Five hundred million years of extinction and recovery: a phanerozoic survey of large‐scale diversity patterns in fishes

  title={Five hundred million years of extinction and recovery: a phanerozoic survey of large‐scale diversity patterns in fishes},
  author={Matt Friedman and Lauren Sallan},
Abstract:  Fishes include more than half of all living animals with backbones, but large‐scale palaeobiological patterns in this assemblage have not received the same attention as those for terrestrial vertebrates. Previous surveys of the fish record have generally been anecdotal, or limited either in their stratigraphic or in their taxonomic scope. Here, we provide a broad overview of the Phanerozoic history of fish diversity, placing a special emphasis on intervals of turnover, evolutionary… 

Permian–Triassic Osteichthyes (bony fishes): diversity dynamics and body size evolution

Patterns in Permian–Triassic bony fishes, a group whose evolutionary dynamics are understudied, are reviewed and a general trend from low osteichthyan diversity in thePermian to higher levels in the Triassic is suggested.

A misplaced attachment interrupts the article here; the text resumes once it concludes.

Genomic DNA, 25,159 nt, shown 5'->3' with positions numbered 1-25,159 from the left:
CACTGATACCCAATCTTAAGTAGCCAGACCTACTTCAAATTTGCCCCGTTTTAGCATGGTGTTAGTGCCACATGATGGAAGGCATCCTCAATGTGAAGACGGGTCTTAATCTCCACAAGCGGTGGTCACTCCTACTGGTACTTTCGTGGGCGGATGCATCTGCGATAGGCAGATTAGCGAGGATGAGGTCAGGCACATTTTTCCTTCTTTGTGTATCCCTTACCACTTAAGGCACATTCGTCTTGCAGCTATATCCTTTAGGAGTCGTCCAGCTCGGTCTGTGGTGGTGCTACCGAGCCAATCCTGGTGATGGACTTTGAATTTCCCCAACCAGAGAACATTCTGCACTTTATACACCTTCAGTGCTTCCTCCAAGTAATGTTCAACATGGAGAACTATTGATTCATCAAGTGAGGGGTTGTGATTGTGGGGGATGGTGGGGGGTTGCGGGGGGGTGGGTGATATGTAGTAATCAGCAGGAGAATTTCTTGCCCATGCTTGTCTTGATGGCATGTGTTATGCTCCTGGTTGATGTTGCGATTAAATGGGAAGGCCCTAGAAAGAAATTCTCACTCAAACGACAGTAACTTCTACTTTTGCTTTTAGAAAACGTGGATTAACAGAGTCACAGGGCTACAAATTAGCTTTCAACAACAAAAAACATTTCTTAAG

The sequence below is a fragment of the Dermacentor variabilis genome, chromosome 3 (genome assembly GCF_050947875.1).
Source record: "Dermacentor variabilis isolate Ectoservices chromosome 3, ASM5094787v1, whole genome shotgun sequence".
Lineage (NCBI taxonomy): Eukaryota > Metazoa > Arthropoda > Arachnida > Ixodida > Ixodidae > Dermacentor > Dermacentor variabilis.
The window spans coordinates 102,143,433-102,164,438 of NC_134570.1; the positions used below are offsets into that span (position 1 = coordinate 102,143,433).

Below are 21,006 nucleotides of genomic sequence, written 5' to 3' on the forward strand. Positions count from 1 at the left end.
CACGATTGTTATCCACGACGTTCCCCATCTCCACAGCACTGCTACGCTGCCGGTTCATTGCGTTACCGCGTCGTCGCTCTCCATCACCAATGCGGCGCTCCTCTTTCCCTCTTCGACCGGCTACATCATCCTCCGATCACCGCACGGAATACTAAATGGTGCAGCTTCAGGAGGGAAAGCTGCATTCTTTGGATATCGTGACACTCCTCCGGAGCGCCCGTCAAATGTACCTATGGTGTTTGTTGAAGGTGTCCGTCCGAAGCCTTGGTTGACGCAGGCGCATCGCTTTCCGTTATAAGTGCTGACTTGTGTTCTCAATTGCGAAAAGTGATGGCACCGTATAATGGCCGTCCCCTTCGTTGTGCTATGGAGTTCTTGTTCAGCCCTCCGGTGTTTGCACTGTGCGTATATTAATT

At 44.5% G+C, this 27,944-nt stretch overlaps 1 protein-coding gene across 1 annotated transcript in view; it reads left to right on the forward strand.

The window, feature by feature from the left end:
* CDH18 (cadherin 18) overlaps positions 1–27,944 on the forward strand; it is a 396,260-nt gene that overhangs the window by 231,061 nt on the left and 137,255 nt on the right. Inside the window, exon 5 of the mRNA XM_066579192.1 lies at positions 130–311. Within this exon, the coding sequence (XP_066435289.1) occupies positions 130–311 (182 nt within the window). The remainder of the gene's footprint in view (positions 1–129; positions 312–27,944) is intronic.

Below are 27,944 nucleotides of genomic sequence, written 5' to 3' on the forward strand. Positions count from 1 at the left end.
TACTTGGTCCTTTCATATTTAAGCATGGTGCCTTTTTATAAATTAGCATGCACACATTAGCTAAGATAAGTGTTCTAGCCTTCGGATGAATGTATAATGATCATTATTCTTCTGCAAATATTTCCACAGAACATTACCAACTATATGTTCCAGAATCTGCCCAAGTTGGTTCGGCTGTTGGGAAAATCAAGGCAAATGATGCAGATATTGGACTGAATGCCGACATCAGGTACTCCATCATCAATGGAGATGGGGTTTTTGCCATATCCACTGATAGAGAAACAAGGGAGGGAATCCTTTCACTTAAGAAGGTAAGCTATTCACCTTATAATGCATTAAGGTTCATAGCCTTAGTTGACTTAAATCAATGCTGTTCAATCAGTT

Two pulses of morphological diversification in Pacific pelagic fishes following the Cretaceous–Palaeogene mass extinction

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Explosive diversification of marine fishes at the Cretaceous–Palaeogene boundary

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Ecomorphological diversifications of Mesozoic marine reptiles: the roles of ecological opportunity and extinction

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The extinction and survival of sharks across the end-Cretaceous mass extinction

The results show that selachimorphs maintained virtually static levels of dental disparity in most of their constituent clades during the Cretaceous/Paleogene transition, while some lamniform lineages experienced morphological depletion, others underwent a post-extinction disparity increase.

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Early Triassic Marine Biotic Recovery: The Predators' Perspective

The data indicate that marine ecosystems characterized by multiple trophic levels existed from the earliest Early Triassic onwards, and that a major change in the taxonomic composition of predatory guilds occurred less than two million years after the end-Permian extinction event, in which a transition from fish/amphibian to fish/reptile-dominated higher troPHic levels within ecosystems became apparent.

New Age of Fishes initiated by the Cretaceous−Paleogene mass extinction

  • E. SibertR. Norris
  • Environmental Science, Geography
    Proceedings of the National Academy of Sciences
  • 2015
Significance Ray-finned fishes are the most diverse and ecologically dominant group of vertebrates on the planet. Previous molecular phylogenies and paleontological studies have shown that modern



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